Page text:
Launch of "James Webb" telescope delayed after incident

The launch of the new "James Webb" space telescope into space is delayed after an incident during launch preparations.
The telescope is to fly 1.5 million kilometres into space (APA/AFP)

The unplanned loosening of a clamping band caused a vibration throughout the observatory, the European space agency Esa announced on Tuesday night. Experts would now carry out additional tests to ensure that no components were damaged in the incident.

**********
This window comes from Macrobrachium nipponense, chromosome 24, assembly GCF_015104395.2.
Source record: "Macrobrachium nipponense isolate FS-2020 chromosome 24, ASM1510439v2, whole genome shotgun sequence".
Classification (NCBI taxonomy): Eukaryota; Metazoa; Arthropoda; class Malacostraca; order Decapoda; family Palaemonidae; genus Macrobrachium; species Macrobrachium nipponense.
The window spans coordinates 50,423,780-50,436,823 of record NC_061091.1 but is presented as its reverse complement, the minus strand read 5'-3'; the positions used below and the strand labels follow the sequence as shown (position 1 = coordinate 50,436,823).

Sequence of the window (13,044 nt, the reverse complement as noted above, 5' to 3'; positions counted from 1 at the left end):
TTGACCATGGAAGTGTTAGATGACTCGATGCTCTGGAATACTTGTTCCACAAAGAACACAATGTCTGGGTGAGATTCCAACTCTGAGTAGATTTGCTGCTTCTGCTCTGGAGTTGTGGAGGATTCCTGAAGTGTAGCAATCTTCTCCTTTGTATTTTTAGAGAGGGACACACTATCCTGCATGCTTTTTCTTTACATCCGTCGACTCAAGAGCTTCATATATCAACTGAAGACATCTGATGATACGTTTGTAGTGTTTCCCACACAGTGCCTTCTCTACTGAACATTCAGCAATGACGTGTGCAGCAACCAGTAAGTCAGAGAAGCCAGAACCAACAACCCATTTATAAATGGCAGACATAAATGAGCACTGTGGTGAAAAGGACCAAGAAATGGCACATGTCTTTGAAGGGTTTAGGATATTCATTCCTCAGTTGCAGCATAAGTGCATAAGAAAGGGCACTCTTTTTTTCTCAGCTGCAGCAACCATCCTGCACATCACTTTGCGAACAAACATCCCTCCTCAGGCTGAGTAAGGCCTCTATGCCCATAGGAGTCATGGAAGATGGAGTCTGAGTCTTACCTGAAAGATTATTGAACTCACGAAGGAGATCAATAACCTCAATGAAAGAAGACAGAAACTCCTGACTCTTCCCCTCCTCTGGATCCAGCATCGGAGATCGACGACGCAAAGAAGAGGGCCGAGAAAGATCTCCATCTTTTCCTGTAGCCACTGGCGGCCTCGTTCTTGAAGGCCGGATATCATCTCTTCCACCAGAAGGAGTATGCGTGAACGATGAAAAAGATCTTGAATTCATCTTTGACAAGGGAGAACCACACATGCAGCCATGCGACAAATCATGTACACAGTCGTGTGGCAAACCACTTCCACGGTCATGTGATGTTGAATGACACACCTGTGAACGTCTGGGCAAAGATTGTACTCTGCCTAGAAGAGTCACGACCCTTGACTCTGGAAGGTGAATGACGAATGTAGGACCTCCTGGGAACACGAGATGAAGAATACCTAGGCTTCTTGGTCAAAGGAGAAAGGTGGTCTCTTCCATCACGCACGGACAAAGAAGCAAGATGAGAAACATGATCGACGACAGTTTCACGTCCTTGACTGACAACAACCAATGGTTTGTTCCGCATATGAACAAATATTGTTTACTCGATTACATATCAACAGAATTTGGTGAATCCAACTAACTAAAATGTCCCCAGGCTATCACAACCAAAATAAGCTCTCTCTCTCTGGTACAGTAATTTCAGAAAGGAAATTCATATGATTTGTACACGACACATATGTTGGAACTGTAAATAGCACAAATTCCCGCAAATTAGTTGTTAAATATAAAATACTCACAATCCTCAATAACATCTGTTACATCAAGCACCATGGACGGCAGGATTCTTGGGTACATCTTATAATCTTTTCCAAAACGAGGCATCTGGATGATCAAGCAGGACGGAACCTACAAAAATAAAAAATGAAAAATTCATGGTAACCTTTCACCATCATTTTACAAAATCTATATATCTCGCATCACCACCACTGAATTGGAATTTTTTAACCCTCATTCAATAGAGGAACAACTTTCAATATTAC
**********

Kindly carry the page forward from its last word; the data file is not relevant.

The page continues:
The launch of the joint project of the space agencies of Europe, the USA and Canada was planned for 18 December from the Kourou spaceport in French Guyana. It is now expected to be delayed by four days.

The telescope is scheduled to fly 1.5 million kilometres into space. It will take about four weeks to get there. Originally, the launch was planned for October 2018. Scientists want to use the telescope to learn more about the early universe. They hope to look back into the universe shortly after the Big Bang 13.8 billion years ago. "James Webb" follows the "Hubble" telescope, which has been in use for more than 30 years.